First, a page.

High stepping in rock climbing
To high step, you need to lift your knee high, but also rotate your hip out and then possibly extend the high foot from that rotated position. This is going to require developing dynamic flexibility / mobility in your glutes, hip flexors, and hamstrings.
This image illustrates a fairly advanced high-step: high step.
What stretches to do
The stretch that the OP mentions (laying on ground, pulling knee to chest) is a good start, but that only stretches the glutes, and not the other muscles. That limits the range of movement you're working to a single plane (and doesn't help with rotating the hip out, or extending the foot).
I've had good luck doing the following stretches:
- chair stretches
- "ATG" squat - a deep bodyweight squat with an upright posture
The Nicros website has a good resource on the first two of those stretches: Nicros stretching.
I can't find a great link about "ATG Squats". I have one from T-Nation that is full of blather and posturing and light on tips, but better than nothing. Here.
Leg strength and high stepping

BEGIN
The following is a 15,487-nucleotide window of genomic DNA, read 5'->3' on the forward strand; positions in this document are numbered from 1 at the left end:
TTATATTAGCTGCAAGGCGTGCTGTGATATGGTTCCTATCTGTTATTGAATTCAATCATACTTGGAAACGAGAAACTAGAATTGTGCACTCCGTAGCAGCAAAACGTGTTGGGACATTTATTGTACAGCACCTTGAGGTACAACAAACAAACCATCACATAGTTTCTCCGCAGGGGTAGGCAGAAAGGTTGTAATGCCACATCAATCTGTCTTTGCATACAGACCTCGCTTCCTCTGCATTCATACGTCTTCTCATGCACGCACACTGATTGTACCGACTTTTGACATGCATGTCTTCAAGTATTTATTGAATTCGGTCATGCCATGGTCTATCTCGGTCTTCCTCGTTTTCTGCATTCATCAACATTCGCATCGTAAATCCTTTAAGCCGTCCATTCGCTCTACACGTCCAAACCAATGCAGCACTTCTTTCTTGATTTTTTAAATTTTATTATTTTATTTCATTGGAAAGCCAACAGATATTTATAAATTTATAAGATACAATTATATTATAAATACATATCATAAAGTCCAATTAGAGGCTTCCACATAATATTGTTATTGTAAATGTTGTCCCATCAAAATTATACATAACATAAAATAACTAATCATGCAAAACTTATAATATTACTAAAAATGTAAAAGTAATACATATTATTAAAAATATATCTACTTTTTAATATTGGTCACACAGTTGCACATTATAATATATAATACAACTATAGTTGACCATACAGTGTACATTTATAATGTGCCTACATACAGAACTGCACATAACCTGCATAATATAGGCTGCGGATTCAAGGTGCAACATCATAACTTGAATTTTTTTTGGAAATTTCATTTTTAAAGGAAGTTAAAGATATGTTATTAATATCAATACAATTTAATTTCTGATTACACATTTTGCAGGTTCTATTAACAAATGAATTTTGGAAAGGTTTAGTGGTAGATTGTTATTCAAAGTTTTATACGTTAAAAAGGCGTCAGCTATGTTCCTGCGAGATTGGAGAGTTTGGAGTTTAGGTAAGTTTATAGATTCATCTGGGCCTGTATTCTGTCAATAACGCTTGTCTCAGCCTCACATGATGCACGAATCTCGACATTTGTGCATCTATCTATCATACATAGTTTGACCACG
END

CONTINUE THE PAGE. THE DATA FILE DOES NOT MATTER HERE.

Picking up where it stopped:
I've also found that basic strength in a squatting position is helpful to fully execute a high-step. When I started climbing, my legs were pretty weak, and when I'd place a high foot, I often wouldn't have the strength to rock onto it and stand up. Sometimes this felt like a flexibility problem (my hip won't "let me" transition to the foot), but (for me) was actually a strength problem (my body thought my high leg was too weak to bear the load of my full bodyweight). I started doing a combination of bodyweight squats and (light, by most people's standards) back squats, and as the weight I was squatting got closer to my bodyweight, my high-stepping became noticeably smoother. Your mileage may vary.